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What Would Happen if All the Bees Died Tomorrow?

It’s almost impossible to overstate the importance of pollinators in our ecosystem.

Colony Collapse Disorder

Colony collapse disorder is an abnormal phenomenon that occurs when the majority of worker bees in a colony disappear, leaving behind a queen, plenty of food, and a few nurse bees to care for the remaining immature bees.

Colony Collapse Disorder has been threatening bees for a while, and they need everyone to help them out. There have been several incidents of acute poisoning of honey bees covered in the popular media in recent years, but sometimes these incidents are mistakenly associated with CCD.

Likelihood of bees dying off ?

Why CCD is happening ?

Dead bees don't necessarily mean CCD

Could human survive without bees ?

Our food suppy changes without bees ?

What’s the likelihood of bees dying off?

“Pollinators could be very negatively affected by depressed regulations to keep our waters and other natural areas free from pollution,” says Elina L. Niño, who runs a bee research lab at UC Davis, in California, adding that the work the EPA does to test and regulate pesticides is vital to keeping bees alive and productive. Beckham adds, “My opinion is that the current administration and GOP do not have the best interests of the environment or pollinators in mind, and they are proposing policy that will negatively impact both.”

Could humans survive without bees?

While from a calorie perspective our food system would be secure, from a diversity standpoint, things would be bleak. Much of our produce, like almonds, peaches, plums, apples and cherries, rely on bee-assisted pollination. In fact, “One analysis of the global crop market found that pollinators are essential or highly, moderately, or slightly necessary for 91 crops consumed by humans,” Niño says. “We would definitely lose many of the foods that make our diets vibrant, healthy, and nutritious.”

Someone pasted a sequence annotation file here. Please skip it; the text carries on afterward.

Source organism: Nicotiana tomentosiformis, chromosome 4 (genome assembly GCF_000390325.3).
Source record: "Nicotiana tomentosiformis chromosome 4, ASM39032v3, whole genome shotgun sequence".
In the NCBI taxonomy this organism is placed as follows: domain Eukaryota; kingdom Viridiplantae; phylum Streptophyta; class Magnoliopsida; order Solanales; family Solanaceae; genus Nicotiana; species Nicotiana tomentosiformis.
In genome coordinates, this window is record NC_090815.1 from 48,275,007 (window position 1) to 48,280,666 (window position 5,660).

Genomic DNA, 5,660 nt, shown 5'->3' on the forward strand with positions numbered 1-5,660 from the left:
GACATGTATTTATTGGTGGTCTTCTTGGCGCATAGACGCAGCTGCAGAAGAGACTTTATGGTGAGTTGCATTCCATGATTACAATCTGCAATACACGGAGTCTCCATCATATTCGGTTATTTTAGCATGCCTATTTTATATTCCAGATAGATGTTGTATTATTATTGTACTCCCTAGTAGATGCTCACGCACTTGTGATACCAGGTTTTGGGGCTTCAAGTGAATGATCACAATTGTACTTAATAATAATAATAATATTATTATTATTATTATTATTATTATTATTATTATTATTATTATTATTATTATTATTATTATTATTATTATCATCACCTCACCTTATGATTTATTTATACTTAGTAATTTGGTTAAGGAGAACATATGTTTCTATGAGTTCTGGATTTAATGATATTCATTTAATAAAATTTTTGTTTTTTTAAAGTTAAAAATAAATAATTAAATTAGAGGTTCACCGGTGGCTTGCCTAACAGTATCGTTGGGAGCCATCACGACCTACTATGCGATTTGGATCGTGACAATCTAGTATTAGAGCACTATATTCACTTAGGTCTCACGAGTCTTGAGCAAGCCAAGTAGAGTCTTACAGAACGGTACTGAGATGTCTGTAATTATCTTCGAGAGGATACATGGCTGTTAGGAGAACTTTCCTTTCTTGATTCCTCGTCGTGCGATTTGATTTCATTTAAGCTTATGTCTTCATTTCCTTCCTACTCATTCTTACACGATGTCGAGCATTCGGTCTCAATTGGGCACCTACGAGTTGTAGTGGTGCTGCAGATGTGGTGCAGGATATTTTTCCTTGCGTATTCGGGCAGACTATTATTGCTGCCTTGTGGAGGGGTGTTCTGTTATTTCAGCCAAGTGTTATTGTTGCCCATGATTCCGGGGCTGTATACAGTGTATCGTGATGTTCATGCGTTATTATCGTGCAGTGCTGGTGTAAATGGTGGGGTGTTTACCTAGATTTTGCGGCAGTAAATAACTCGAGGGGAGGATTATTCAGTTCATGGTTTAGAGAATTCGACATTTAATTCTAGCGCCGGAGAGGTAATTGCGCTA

Why CCD is happening?

CCD is believed to be complex and a result of multiple factors. One study evaluated 61 factors, and found that no single stressor stood out as the primary cause of CCD. However, colonies affected by CCD had more pathogens and more types of pathogens than colonies without CCD. Pathogens are disease-causing organisms.

There have been many theories about the cause of CCD, but the researchers who are leading the effort to find out why are now focused on these factors:

  • Increased losses due to the invasive varroa mite (a pest of honey bees).
  • New or emerging diseases such as Israeli Acute Paralysis virus and the gut parasite Nosema.
  • Pesticide poisoning through exposure to pesticides applied to crops or for in-hive insect or mite control.
  • Stress bees experience due to management practices such as transportation to multiple locations across the country for providing pollination services.
  • Changes to the habitat where bees forage.
  • Inadequate forage/poor nutrition.
  • Potential immune-suppressing stress on bees caused by one or a combination of factors identified above.

How would our food supply change without bees?

Plants can be pollinated by hand (or, in the future, by drone). Last year, China’s Hanyuan county showed humans hand-pollinating pears, most likely in response to massive reductions in China’s bee population. But hiring humans is pricey. “MIT graduates calculated that the cost of hand-pollinating a hectare (about two acres) of apples would be approximately $5,715-$7,135. This compared to a recommendation of one two-story colony per acre at a high rental price of $45 per colony and $90 a hectare carries a much heftier price tag,” Niño says.

Dead Bees don’t Necessarily Mean CCD

Certain pesticides are harmful to bees. That’s why we require instructions for protecting bees on the labels of pesticides that are known to be particularly harmful to bees. This is one of many reasons why everyone must read and follow pesticide label instructions. When most or all of the bees in a hive are killed by overexposure to a pesticide, we call that a beekill incident resulting from acute pesticide poisoning. But acute pesticide poisoning of a hive is very different from CCD and is almost always avoidable. With CCD, there are very few if any dead bees near the hive. Piles of dead bees are an indication that the incident is not colony collapse disorder. Indeed, heavily diseased colonies can also exhibit large numbers of dead bees near the hive.